In case of baseline differences between the 2 groups (tACS + MIRT and sham-tACS + MIRT), statistical analyses will be adjusted to take into account specific variables that may have influenced the results for subgroup analysis (e.g., LEDD, illness duration, and age). The post hoc analyses will also be performed with Bonferroni corrected t-tests to examine the improvements in all outcome variables through comparisons across different assessment time points. Additionally, distinct exploratory analyses will be conducted for EEG and functional MRI data in order to gain a more comprehensive understanding of the impact of tACS intervention on brain plasticity.

Methods in analysis to handle protocol non-adherence and any statistical methods to handle missing data {20c}

The intention-to-treat (ITT) analysis will be the primary analysis of this study, with per-protocol (PP) analysis as a secondary analysis in case patients were unable to receive the intervention due to issues related to the intervention itself, such as adverse effects, difficult administration, or adherence problems. Missing data will be handled using the last observation carried forward (LOCF) method. Sensitivity analyses will be conducted if there are imbalanced losses to follow up or excessive attrition.

Plans to give access to the full protocol, participant-level data, and statistical code {31c}

Participant data is sensitive data and will be provided without participant identification upon reasonable request.

Oversight and monitoring

Composition of the coordinating center and trial steering committee {5d}

We have established an independent data and safety monitoring board (DSMB) for this study, which is not sponsored by any particular organization. The committee comprises a rehabilitation specialist, a neurologist, and a statistician who will monitor adherence to the trial design and standard guidelines.

Composition of the data monitoring committee, its role and reporting structure {21a}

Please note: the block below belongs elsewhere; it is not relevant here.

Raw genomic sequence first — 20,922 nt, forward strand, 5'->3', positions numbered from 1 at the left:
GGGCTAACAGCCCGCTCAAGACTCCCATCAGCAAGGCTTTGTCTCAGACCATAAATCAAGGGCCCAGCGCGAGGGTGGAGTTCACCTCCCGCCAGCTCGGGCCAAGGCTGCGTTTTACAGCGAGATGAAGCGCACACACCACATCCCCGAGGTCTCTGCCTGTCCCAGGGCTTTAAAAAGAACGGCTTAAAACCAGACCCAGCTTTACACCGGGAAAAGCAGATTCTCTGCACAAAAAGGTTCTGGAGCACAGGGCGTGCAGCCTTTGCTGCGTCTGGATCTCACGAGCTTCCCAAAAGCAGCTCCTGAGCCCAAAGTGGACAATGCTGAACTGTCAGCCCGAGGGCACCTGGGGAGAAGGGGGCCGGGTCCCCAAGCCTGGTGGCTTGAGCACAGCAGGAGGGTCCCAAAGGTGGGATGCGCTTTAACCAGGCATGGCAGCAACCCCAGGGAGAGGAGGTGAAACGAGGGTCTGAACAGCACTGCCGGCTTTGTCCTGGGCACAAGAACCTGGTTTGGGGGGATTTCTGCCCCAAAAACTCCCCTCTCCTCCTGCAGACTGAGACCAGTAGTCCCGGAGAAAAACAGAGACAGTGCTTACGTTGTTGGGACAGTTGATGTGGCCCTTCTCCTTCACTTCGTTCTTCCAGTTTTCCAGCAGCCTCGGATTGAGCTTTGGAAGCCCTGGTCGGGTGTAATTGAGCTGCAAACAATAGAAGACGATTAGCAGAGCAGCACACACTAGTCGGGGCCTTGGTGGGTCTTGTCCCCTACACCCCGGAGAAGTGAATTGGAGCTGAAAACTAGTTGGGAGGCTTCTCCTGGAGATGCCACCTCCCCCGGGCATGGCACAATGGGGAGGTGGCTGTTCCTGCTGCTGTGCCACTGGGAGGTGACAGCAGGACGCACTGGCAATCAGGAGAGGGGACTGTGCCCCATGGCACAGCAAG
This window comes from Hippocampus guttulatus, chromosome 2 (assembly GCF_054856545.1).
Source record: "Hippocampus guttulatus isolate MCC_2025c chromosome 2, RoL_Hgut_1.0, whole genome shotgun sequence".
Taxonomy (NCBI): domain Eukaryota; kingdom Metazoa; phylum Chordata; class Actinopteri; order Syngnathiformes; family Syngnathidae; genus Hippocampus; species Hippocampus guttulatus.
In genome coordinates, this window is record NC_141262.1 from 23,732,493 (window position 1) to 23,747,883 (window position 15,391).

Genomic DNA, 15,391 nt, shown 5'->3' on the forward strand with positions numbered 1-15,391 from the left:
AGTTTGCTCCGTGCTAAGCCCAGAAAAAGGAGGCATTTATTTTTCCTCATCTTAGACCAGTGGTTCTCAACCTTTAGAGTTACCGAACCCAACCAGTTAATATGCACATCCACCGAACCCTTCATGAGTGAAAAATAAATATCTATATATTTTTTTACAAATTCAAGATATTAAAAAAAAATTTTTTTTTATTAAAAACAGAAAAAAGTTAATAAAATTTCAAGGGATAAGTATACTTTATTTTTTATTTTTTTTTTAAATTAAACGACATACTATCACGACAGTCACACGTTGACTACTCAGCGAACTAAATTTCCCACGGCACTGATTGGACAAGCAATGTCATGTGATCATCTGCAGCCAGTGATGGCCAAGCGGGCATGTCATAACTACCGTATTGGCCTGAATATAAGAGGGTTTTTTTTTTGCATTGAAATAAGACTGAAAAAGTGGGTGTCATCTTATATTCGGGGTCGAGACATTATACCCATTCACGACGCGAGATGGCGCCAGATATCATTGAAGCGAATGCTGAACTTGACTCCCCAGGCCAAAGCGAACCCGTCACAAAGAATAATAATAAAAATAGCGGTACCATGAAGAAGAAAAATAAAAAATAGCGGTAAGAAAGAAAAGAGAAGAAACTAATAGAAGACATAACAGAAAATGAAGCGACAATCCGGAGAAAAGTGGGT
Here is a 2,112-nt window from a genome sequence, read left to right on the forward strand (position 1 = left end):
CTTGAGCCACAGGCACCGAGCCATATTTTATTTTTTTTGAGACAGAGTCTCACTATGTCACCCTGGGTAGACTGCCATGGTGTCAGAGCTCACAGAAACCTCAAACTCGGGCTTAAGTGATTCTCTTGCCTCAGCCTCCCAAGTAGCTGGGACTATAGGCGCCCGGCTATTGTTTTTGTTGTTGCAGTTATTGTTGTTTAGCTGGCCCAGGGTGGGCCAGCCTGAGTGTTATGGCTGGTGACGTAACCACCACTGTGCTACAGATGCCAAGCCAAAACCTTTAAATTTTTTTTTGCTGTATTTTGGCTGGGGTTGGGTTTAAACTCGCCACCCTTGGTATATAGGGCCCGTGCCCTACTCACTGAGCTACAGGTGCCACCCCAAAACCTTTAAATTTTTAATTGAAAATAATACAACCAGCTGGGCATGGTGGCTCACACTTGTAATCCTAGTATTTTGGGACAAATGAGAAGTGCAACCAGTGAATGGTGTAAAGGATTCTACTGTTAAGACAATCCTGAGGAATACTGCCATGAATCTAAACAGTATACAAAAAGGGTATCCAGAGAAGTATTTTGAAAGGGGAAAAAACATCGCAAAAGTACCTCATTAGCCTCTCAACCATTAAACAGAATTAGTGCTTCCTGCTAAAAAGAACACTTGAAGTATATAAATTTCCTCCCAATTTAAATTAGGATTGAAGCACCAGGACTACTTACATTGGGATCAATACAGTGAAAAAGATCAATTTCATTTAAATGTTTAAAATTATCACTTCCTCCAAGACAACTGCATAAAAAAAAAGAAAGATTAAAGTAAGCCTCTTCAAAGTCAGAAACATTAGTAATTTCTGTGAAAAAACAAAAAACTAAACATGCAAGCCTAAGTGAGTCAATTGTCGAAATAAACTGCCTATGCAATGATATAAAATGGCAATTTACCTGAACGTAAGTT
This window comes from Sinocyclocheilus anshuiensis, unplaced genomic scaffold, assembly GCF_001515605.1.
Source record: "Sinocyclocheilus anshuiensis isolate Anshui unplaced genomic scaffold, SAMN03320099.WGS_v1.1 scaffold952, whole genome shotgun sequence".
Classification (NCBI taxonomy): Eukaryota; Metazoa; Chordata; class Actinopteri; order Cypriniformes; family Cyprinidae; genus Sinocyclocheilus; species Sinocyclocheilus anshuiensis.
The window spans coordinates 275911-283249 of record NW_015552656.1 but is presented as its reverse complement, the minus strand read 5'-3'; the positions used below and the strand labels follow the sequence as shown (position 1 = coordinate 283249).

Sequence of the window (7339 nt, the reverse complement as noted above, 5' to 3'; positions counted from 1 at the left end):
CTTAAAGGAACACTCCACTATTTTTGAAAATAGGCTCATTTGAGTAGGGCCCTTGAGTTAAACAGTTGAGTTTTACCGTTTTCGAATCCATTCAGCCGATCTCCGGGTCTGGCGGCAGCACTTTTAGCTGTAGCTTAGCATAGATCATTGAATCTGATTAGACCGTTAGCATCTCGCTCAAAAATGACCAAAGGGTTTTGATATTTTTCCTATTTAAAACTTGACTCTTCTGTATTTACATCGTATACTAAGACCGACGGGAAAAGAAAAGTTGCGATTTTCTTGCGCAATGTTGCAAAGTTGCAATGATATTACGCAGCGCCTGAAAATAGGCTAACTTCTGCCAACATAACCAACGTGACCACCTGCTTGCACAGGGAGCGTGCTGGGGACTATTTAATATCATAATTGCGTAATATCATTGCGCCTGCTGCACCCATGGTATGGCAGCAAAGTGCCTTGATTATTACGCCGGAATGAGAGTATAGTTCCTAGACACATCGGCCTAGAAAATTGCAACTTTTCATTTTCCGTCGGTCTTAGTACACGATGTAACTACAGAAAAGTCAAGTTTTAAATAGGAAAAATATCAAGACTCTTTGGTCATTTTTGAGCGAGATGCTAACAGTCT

The trial design and adherence to standard guidelines will be overseen by the DSMB. This study, conducted at Beijing Rehabilitation Hospital, is a single-center investigation managed by the DSMB. A committee of rehabilitation specialists will be responsible for controlling the study protocol, while a neurologist will evaluate, manage, and classify all adverse events (AEs) that occur. Additionally, a statistician will review the data for safety purposes. It is important to note that DSMB members are independent of each other with no conflicts of interest.

Adverse event reporting and harms {22}

The tACS procedure is considered safe, with no apparent short- or long-term harm observed. Potential low-grade adverse events may include seizures, headaches, site irritation pain, etc. However, post-treatment monitoring will be conducted using a safety questionnaire to assess any side effects.

All serious adverse events (SAEs) must be promptly reported within 24 h of occurrence to the principal investigator, ethics committee, and DSMB. Following thorough discussion and evaluation of these issues by the DSMB and principal investigators, they will have discretionary authority to determine whether discontinuation of the trial is necessary.

Frequency and plans for auditing trial conduct {23}

The DSMB will convene regularly to conduct ongoing reviews of the trial’s progress, both at scheduled intervals every 3 months and throughout the duration of the trial. The DSMB is responsible for ensuring the timeliness, completeness, and accuracy of trial data, thereby necessitating investigators to promptly address any deficiencies or inaccuracies in their reporting. Additionally, a coordinating center will assume responsibility for managing day-to-day operations and providing comprehensive organizational support.

Plans for communicating important protocol amendments to relevant parties (e.g., trial participants, ethical committees) {25}